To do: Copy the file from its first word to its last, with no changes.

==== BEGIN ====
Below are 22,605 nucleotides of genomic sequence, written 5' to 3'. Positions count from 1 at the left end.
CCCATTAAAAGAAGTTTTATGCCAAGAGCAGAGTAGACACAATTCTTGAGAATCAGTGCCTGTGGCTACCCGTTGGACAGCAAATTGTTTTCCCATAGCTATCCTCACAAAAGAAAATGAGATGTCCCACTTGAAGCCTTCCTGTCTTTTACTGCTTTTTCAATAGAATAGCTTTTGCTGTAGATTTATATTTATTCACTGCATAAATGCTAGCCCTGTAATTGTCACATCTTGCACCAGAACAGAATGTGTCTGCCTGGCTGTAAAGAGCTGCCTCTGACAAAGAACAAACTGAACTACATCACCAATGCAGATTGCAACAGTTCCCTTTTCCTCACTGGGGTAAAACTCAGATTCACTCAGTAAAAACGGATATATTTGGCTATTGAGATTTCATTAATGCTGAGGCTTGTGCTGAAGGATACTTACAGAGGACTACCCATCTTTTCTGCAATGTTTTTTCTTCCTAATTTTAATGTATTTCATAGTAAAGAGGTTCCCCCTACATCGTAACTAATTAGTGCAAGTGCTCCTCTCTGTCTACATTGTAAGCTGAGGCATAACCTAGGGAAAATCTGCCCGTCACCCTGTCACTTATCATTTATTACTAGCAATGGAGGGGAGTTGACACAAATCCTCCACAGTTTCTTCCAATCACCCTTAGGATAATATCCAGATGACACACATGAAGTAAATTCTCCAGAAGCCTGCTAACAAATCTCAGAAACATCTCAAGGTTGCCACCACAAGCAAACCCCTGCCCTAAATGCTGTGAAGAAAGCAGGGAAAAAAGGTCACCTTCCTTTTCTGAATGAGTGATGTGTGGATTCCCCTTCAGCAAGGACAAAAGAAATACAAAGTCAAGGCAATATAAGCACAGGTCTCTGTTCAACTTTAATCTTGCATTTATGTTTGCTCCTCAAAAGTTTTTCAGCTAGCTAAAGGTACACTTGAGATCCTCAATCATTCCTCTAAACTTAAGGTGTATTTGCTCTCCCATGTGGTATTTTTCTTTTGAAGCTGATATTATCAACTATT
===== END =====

Below are 22,605 nucleotides of genomic sequence, written 5' to 3'. Positions count from 1 at the left end.
CCCATTAAAAGAAGTTTTATGCCAAGAGCAGAGTAGACACAATTCTTGAGAATCAGTGCCTGTGGCTACCCGTTGGACAGCAAATTGTTTTCCCATAGCTATCCTCACAAAAGAAAATGAGATGTCCCACTTGAAGCCTTCCTGTCTTTTACTGCTTTTTCAATAGAATAGCTTTTGCTGTAGATTTATATTTATTCACTGCATAAATGCTAGCCCTGTAATTGTCACATCTTGCACCAGAACAGAATGTGTCTGCCTGGCTGTAAAGAGCTGCCTCTGACAAAGAACAAACTGAACTACATCACCAATGCAGATTGCAACAGTTCCCTTTTCCTCACTGGGGTAAAACTCAGATTCACTCAGTAAAAACGGATATATTTGGCTATTGAGATTTCATTAATGCTGAGGCTTGTGCTGAAGGATACTTACAGAGGACTACCCATCTTTTCTGCAATGTTTTTTCTTCCTAATTTTAATGTATTTCATAGTAAAGAGGTTCCCCCTACATCGTAACTAATTAGTGCAAGTGCTCCTCTCTGTCTACATTGTAAGCTGAGGCATAACCTAGGGAAAATCTGCCCGTCACCCTGTCACTTATCATTTATTACTAGCAATGGAGGGGAGTTGACACAAATCCTCCACAGTTTCTTCCAATCACCCTTAGGATAATATCCAGATGACACACATGAAGTAAATTCTCCAGAAGCCTGCTAACAAATCTCAGAAACATCTCAAGGTTGCCACCACAAGCAAACCCCTGCCCTAAATGCTGTGAAGAAAGCAGGGAAAAAAGGTCACCTTCCTTTTCTGAATGAGTGATGTGTGGATTCCCCTTCAGCAAGGACAAAAGAAATACAAAGTCAAGGCAATATAAGCACAGGTCTCTGTTCAACTTTAATCTTGCATTTATGTTTGCTCCTCAAAAGTTTTTCAGCTAGCTAAAGGTACACTTGAGATCCTCAATCATTCCTCTAAACTTAAGGTGTATTTGCTCTCCCATGTGGTATTTTTCTTTTGAAGCTGATATTATCAACTATT